# Complex networks and graph theoryÂ¶

Preamble: Run the cells below to import the necessary Python packages

*This notebook created by William Gilpin. Consult the course website for all content and GitHub repository for raw files and runnable online code.*

Preamble: import these plotting utilities

InÂ [55]:

```
import numpy as np
# Wipe all outputs from this notebook
from IPython.display import Image, clear_output, display
clear_output(True)
# Import local plotting functions and in-notebook display functions
import matplotlib.pyplot as plt
%matplotlib inline
```

# A large matrix dataset: coauthorship among physicistsÂ¶

- Coauthorship among physicists based arXiv postings in
`astro-ph`

- The graph contains $N = 18772$ nodes, which correspond to unique authors observed over the period 1993 -- 2003
- If Author i and Author j coauthored a paper during that period, the nodes are connected
- In order to analyze this large graph, we will downsample it to a smaller graph with $N = 1000$ nodes representing the most highly-connected authors
- This dataset is from the Stanford SNAP database

InÂ [57]:

```
import networkx as nx
## Load the full coauthorship network
fpath = "../resources/ca-AstroPh.txt.gz"
# fpath = "../resources/ca-CondMat.txt.gz"
g = nx.read_edgelist(fpath)
## Create a subgraph of the 1000 most connected authors
subgraph = sorted(g.degree, key=lambda x: x[1], reverse=True)[:4000]
subgraph = [x[0] for x in subgraph]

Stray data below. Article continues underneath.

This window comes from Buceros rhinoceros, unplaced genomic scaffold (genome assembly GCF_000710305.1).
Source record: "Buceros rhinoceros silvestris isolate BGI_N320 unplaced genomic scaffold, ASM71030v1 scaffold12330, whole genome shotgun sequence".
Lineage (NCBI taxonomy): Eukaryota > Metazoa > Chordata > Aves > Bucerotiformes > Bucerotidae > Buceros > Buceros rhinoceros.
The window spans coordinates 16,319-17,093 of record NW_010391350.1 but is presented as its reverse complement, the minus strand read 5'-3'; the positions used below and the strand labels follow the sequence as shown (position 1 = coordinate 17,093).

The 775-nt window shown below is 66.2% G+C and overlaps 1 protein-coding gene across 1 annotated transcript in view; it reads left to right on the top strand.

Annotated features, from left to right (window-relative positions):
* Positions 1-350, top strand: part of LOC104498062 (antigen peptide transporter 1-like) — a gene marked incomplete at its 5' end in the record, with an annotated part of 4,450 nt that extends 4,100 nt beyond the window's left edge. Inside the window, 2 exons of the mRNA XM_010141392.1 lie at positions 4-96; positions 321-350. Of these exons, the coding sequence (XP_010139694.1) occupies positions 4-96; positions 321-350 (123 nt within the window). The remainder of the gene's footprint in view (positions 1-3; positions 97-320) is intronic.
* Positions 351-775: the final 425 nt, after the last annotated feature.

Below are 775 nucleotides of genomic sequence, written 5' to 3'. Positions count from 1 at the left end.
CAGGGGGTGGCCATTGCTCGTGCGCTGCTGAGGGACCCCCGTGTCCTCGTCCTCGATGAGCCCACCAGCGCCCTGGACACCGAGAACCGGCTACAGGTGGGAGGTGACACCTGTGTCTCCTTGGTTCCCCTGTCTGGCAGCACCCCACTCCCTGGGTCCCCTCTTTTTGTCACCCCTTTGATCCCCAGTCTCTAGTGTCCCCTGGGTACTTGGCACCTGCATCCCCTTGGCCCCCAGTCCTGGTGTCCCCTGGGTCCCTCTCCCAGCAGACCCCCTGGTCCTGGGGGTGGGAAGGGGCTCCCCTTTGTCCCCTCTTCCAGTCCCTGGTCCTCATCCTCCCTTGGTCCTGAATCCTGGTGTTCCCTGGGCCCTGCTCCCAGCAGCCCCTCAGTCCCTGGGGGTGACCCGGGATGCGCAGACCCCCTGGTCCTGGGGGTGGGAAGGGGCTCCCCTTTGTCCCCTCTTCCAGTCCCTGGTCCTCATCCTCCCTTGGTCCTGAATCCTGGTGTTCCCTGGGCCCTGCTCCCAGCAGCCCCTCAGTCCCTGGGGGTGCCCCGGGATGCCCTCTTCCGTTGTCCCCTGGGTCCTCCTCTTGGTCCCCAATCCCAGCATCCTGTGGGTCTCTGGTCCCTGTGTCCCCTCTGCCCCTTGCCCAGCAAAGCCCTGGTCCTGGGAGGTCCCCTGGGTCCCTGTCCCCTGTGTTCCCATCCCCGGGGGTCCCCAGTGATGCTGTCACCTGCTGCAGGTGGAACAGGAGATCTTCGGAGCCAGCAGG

g2 = g.subgraph(subgraph)
# rename nodes to sequential integers as they would appear in an adjacency matrix
g2 = nx.convert_node_labels_to_integers(g2, first_label=0)
pos = nx.spring_layout(g2)
# pos = nx.kamada_kawai_layout(g2)
# nx.draw_spring(g2, pos=pos, node_size=10, node_color='black', edge_color='gray', width=0.5)
nx.draw(g2, pos=pos, node_size=5, node_color='black', edge_color='gray', width=0.5, alpha=0.5)
plt.show()
```

InÂ [6]:

```
```

# We can think of graphs as large, (often) sparse matricesÂ¶

- The adjacency matrix $A$ is a matrix of size $N \times N$ where $N$ is the number of nodes (authors)
- $A_{ij} = 1$ if there is an edge between nodes $i$ and $j$ (i.e., if authors $i$ and $j$ have coauthored a paper). Otherwise, $A_{ij} = 0$
- Co-authorship is an undirected graph, so $A$ is symmetric. That means that there are at most $N(N-1)/2$ unique edges in the graph.
- Usually, there are far fewer than that.

InÂ [58]:

```
A = nx.adjacency_matrix(g2).todense()
print(A.shape)
# find sparsity
n = A.shape[0]
density = np.sum(A != 0) / (n * (n-1))
print("Density: {:.2f}%".format(density * 100))
```

(4000, 4000) Density: 1.26%

Let's look at this matrix a little more closely...

InÂ [66]:

```
plt.figure(figsize=(10, 10))
# plt.spy(A[:500, :500], color='k') # a spy plot is a plot of the sparsity pattern of a matrix
plt.spy(A, markersize=0.05, color='k') # a spy plot is a plot of the sparsity pattern of a matrix
plt.xlabel("Author")
plt.ylabel("Author")
```

Out[66]:

Text(0, 0.5, 'Author')